First Impressions: The Book of Boba Fett

First Impressions: The Book of Boba Fett

At first, I thought I was going to really like it.

The show opens with Temuera Morrison in a Star Wars healing tank and he is having a series of quick-cut nightmares. After a flashback of Daddy’s helmet rolling in the dirt courtesy of Mace Windu. Then his dreams answer the very reasonable question most Star Wars fans had for years, how did he get out of the Sarlac pit?

Although, a better question would be, how the hell did the toughest bounty hunter in the galaxy end up there in the first place? At this point, I honestly think Robot Chicken’s explanation, that Boba was drunk off his ass, should be made canon. 

Anyway, since Boba fell into the pit with all of his equipment on him, he doesn’t have that much trouble blasting his way out of the Sarlac, which actually makes sense.

He then passes out on the sand, spent, either from being soaked in digestive acid or having a bitch of a hangover. Or both.  In that condition, he gets rolled by Jawas which scans with how he lost his armor.  He gets left there on the desert floor and some Sand People come along and enslave him. 

I was honestly kind of intrigued by a Dances with Boba Fett premise.  

This sort of Paleface Becomes a Better Man plot was extremely popular with Hollywood in the Seventies and Eighties. Ruthless white man is captured by Indians, gets tortured for a little bit but then learns simple but important lessons about universal brotherhood and how it’s the White Man that is the real bad guy.  That kind of crap.  

It never happened in the real world, but you can make it work as a plot if you know what you are doing. Jon Favreau does and he appears to have closely supervised most of this episode.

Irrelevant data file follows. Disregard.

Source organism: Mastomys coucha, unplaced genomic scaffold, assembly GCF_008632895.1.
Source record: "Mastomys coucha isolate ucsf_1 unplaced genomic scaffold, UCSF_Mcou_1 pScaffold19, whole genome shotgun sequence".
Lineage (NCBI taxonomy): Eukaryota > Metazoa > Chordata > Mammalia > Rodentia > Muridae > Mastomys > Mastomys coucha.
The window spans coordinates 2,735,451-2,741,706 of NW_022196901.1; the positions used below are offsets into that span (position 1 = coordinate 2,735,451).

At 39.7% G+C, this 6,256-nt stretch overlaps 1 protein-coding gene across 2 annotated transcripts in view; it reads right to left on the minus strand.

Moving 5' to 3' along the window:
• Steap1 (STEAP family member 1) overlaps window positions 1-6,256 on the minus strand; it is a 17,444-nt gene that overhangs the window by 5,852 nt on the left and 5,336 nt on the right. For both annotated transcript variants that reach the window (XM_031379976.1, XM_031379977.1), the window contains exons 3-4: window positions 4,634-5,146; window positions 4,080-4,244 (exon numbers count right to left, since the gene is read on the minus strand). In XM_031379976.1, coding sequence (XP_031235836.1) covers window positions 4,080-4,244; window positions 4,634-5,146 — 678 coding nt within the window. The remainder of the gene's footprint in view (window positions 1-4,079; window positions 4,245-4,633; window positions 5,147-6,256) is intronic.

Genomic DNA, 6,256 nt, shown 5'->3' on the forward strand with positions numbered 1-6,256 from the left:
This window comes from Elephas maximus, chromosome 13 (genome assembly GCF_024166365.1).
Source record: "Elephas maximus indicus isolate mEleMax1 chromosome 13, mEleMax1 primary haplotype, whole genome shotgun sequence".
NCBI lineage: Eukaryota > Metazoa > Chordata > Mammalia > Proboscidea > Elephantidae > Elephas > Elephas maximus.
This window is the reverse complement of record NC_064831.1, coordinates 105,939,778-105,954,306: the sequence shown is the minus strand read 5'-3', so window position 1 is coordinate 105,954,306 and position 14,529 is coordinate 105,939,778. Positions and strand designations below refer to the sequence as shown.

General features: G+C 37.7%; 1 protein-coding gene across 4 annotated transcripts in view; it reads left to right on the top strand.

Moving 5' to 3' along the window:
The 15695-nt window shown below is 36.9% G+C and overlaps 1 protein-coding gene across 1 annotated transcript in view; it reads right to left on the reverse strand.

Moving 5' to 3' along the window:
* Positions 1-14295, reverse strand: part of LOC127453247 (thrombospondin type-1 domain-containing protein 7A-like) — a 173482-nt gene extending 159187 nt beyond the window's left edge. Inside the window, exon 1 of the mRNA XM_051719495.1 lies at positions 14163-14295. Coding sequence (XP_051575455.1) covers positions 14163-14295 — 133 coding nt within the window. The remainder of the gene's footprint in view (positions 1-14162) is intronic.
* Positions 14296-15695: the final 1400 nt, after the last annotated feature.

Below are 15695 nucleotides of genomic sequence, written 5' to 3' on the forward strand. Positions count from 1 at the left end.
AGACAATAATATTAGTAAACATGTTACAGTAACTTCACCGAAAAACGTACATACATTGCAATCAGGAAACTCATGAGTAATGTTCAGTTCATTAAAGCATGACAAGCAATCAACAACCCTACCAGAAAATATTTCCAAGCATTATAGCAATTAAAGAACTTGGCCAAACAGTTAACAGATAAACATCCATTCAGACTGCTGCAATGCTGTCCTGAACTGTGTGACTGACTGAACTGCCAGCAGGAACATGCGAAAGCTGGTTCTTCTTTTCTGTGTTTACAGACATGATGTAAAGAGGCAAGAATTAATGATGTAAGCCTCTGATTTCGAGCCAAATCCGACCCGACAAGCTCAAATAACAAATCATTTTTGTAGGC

So now I’m thinking, maybe this will be something more than I was expecting.  We’ll watch how Boba becomes… Well not a good man, but the best a shithole like Tatooine could ever hope for in a ruler is a benevolent despot and really, it’s the best that a guy like him could ever hope to be anyway.  This could work as a story, I decided.

However, when Boba Fett emerges from his healing tank, so do the problems with this show.  We get to see him as the new crime lord ruler of Tatooine and honestly, he’s not very good at it.  He starts collecting taxes in person, which is pretty silly for a guy who now owns the entire planet. And the first sign of naked defiance should have been dealt with by a ruthless beatdown.  Instead, he gives a petty local crime lord a chance to think things over.  This is called, looking weak when you most need to look strong.

That was one problem, but we should take a step back and look at the overall biggest one.  Boba Fett himself.

First, there was the armor.

When Empire Strikes Back was in diapers, George Lucas wanted new more fearsome soldiers called the Imperial Shock Troopers for his new movie.  ILM ran up one suit of the new all-white, Imperial armor for test footage.  That’s when the problems showed up. The Shocktroopers were supposed to be able to fly, shoot fire and missiles, plus knee-darts for some reason. All of that stuff that wasn’t too hard for a production company to do by the time The Mandalorian was made but it turned out to be prohibitively expensive in 1980.  Especially for a platoon of these new soldiers.  Maybe one guy in that armor wouldn’t be too expensive though. So, waste not, want not, they needed bounty hunters for the next movie anyway, consequently, the armor got a new paint job, and its owner got a name.

Boba Fett made his first appearance in an animated short during the Star Wars Holiday Special and he was the only thing good in it.  

What made this new character work was mystery.  The fact that he was a bounty hunter and that he was chasing the trilogy’s resident cowboy, Han Solo, made Fett a new iteration of Clint Eastwood’s “Man with No Name.”  Star Wars now had a bounty hunter, who was also a man in an iron mask. Sure, I loathe Abram’s “mystery box,” but mystery has its place in storytelling.